USA National Team Falls To Host China 84-81 In Good Luck Beijing Tourney Gold Medal Contest
April 26, 2008 ï¿½ Beijing China
The USA Basketball Womenï¿½s National Team (4-2) came back from an early 12-point deficit, but was unable to hold on as host China (5-1) clipped the U.S. 84-81 in the 2008 Good Luck Beijing Tournamentï¿½s gold medal game on Saturday night at the Wukesong Arena. Led by Katie Smithï¿½s (Detroit Shock) 16 points, the USA received 14 points and eight rebounds from Sylvia Fowles (Chicago Sky), 13 points and three steals from Swin Cash (Seattle Storm), Lisa Leslie (Los Angeles Sparks) posted a double-double with 10 points and 10 boards, while Kara Lawson (Sacramento Monarchs) contributed nine points, six rebounds and five assists, as the USA closed the tournament with the silver medal.
Australia (3-3) held off Cuba (3-3) 65-61 for the bronze medal, while South Korea (2-4) edged New Zealand (1-5) 70-67 in the fifth place game.
ï¿½I have to give all the credit to China,ï¿½ said USA head coach Anne Donovan. ï¿½They came out and played a tremendous game, they really attacked us in the first half with penetration and we struggled to contain it. We made some good runs in the second half, in the fourth quarter in particular, but we just didnï¿½t lock down defensively and get stops.ï¿½
ï¿½They were really aggressive,ï¿½ said Smith. ï¿½Our defense was not as good as it was the other night. They really capitalized off of our turnovers, got some easy fast break buckets and got to the free throw line. Those three things hurt us when it came down to the end. But giving up 84 points was too much. Youï¿½re not going to win many ball games giving up that many points.ï¿½
China, which scored 17 points off of the USAï¿½s 18 turnovers in the game, jumped out to an early lead and was up 12-8 in under five minutes of play. The hosts capitalized on the USAï¿½s foul troubles during the remainder of the period as Cash, Fowles, Laura Harper (Sacramento Monarchs), Leslie and Taj McWilliams-Franklin (Washington Mystics) were whistled for two infractions during the opening 10 minutes of play. China collected nine points from the line in the first stanza and when the buzzer for the first break sounded China owned a 10-point, 27-17, lead.
ï¿½They were all over us in the post,ï¿½ said Leslie. ï¿½With the double- and triple-team they were obviously trying to slow down Sylvia and me. Having five or six players in foul trouble early didnï¿½t help, that really hurt us. I didnï¿½t have my strongest game at all. I have to be better for our team.ï¿½
The U.S. cut down on its turnovers in the second period, dropping from nine to three, and cut Chinaï¿½s lead to 47-39 at the midway point.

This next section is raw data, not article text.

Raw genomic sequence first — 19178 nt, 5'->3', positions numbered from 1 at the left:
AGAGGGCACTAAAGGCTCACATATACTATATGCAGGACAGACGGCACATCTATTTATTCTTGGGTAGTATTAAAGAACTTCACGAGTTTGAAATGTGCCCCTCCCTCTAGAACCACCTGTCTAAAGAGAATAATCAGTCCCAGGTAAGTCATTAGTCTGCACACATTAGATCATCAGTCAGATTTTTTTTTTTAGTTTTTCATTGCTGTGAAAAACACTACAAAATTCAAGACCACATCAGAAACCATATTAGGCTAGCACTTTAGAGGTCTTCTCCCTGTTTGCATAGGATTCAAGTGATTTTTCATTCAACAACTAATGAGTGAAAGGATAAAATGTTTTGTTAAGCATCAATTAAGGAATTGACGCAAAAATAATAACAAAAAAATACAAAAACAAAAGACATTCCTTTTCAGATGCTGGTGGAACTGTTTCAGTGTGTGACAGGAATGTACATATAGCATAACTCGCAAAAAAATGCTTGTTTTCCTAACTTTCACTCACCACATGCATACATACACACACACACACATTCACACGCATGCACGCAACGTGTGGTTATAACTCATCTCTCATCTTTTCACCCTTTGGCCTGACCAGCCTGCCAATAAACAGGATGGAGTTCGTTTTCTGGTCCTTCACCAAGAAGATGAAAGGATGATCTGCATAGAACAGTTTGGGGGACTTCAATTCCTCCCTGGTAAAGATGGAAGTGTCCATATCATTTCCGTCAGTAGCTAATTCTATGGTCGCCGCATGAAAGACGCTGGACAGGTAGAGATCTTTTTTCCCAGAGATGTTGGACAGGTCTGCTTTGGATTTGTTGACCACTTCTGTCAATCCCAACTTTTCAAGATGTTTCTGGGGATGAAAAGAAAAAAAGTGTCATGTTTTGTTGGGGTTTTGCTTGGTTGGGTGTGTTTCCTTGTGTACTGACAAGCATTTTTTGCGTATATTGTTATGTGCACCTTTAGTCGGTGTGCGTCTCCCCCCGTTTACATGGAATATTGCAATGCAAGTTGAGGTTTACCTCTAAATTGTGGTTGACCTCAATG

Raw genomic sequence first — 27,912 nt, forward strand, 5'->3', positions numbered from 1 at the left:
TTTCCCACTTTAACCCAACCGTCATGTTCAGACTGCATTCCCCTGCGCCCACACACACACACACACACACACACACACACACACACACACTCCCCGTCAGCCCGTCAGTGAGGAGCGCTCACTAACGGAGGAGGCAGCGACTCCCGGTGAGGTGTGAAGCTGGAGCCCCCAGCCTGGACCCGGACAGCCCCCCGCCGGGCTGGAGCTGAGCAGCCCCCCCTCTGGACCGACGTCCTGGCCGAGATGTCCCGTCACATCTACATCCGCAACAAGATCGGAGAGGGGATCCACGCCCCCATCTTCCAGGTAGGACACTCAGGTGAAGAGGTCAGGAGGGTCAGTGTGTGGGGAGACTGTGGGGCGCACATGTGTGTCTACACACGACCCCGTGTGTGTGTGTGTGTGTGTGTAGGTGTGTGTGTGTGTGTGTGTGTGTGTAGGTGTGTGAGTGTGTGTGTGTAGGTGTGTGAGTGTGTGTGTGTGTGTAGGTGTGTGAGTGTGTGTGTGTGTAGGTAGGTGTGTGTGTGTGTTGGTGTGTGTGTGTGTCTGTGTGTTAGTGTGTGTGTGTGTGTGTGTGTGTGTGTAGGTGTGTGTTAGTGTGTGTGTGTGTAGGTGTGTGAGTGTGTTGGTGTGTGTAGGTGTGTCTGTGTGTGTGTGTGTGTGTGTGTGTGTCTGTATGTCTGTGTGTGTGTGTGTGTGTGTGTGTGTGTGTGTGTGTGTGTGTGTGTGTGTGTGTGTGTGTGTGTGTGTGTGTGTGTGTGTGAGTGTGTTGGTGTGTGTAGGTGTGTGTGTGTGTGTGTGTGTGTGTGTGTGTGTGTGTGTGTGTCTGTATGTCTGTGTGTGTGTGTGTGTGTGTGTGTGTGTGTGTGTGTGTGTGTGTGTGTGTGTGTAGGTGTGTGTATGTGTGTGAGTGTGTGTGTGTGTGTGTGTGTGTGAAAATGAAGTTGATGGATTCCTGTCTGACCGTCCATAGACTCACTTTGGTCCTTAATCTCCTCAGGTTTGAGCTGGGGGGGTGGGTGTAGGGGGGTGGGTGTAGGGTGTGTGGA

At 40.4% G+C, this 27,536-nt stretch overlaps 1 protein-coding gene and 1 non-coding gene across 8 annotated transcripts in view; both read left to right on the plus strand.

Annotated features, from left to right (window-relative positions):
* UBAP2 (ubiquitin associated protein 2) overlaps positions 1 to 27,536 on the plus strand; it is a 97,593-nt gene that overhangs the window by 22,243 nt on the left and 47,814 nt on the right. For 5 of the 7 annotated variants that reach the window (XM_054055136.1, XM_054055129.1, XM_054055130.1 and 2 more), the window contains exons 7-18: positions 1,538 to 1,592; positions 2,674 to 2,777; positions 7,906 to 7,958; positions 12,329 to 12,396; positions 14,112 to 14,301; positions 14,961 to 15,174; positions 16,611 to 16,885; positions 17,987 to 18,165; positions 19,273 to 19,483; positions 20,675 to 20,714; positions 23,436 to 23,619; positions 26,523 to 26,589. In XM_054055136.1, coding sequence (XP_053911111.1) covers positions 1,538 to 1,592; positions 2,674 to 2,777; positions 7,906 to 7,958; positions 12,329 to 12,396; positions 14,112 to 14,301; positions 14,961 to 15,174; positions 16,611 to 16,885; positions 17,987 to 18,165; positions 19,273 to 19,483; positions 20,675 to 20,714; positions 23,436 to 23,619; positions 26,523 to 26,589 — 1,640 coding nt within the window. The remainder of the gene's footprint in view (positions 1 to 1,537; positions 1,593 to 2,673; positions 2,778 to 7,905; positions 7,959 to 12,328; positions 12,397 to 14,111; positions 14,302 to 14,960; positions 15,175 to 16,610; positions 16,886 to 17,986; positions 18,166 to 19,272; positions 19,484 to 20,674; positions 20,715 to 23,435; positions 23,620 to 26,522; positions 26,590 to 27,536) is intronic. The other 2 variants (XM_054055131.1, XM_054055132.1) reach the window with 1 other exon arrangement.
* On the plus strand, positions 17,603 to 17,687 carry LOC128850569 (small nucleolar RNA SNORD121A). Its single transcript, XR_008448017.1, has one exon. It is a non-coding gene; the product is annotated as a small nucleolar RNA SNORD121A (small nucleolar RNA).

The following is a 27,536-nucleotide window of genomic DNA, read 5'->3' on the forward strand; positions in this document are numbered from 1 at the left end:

Coming out of the locker room with more focus than in the first half, the American women began chipping away at Chinaï¿½s lead. At 3:30, with China ahead 55-52, Candice Wiggins (Minnesota Lynx) kicked off an 8-0 run that featured four different players scoring, and at the 1:50 mark the USA seemed to take control of the game, 60-55. From there, however, it was a back and forth battle as the U.S. struggled to put some distance between them and China and with 6:41 left to play the USA again held a five-point, 72-67, lead.
Lan Bian scored seven straight points as China scored 12 unanswered points, bringing the crowd back to life and retaking the lead for good. During Chinaï¿½s run that left the hosts up by seven, 79-72 with 3:57 to play, the USA committed three consecutive turnovers and on the defensive end allowed the Chinese squad to shoot 5-of-6 from the field.
Hoping to regain the lead the red, white and blue looked to its veterans and received four points and an assist from Leslie, a three from Smith and a basket, assist and steal from Cash to pull the game within reach, 83-81, with 1:11 to play.
The U.S. was unable to convert on its next possession and then committed two fouls, the second of which resulted in the gameï¿½s final point with eight ticks left on the clock. The USA quickly got the ball up the court and Leslie managed to get off a 3-point attempt, but the teamï¿½s gold medal hopes were dashed when the ball missed its mark and the buzzer sounded.
The USA defense, which held opponents in its first five games to an average of 62.2 points a contest, had a difficult time containing China and gave up the most points of any game in the tournament. However, the USA cleaned the glass for a 42-26 rebounding advantage.
ï¿½Thereï¿½s not any team, not any country, where you can come in with less than your best, not play well and then expect to walk out with a win,ï¿½ added Donovan. ï¿½Thatï¿½s been our challenge, trying to find the time for our players to get together and train. We simply havenï¿½t had it. Weï¿½ve trained different players at different times and right now Lisaï¿½s getting good experience. But we donï¿½t have our perimeter to work with her. Our challenge will be in July when we get together, weï¿½ll have to form that chemistry really quickly.ï¿½
China veteran Lijie Miao paced her teamï¿½s attack with 26 points, while Nan Chen scored 15 and Xiaoli Chen tossed in 12 points.
Lindsey Harding (Minnesota Lynx) strained her left knee in the USAï¿½s game against China on April 24 and is listed as day-to-day.
Donovan is being assisted on the sidelines by collegiate head coaches Gail Goestenkors of the University of Texas and Temple Universityï¿½s Dawn Staley. USA assistant coach Mike Thibault (Connecticut Sun) aided in the teamï¿½s pre-Beijing training camp but was unable to join the team in China due to his WNBA coaching duties.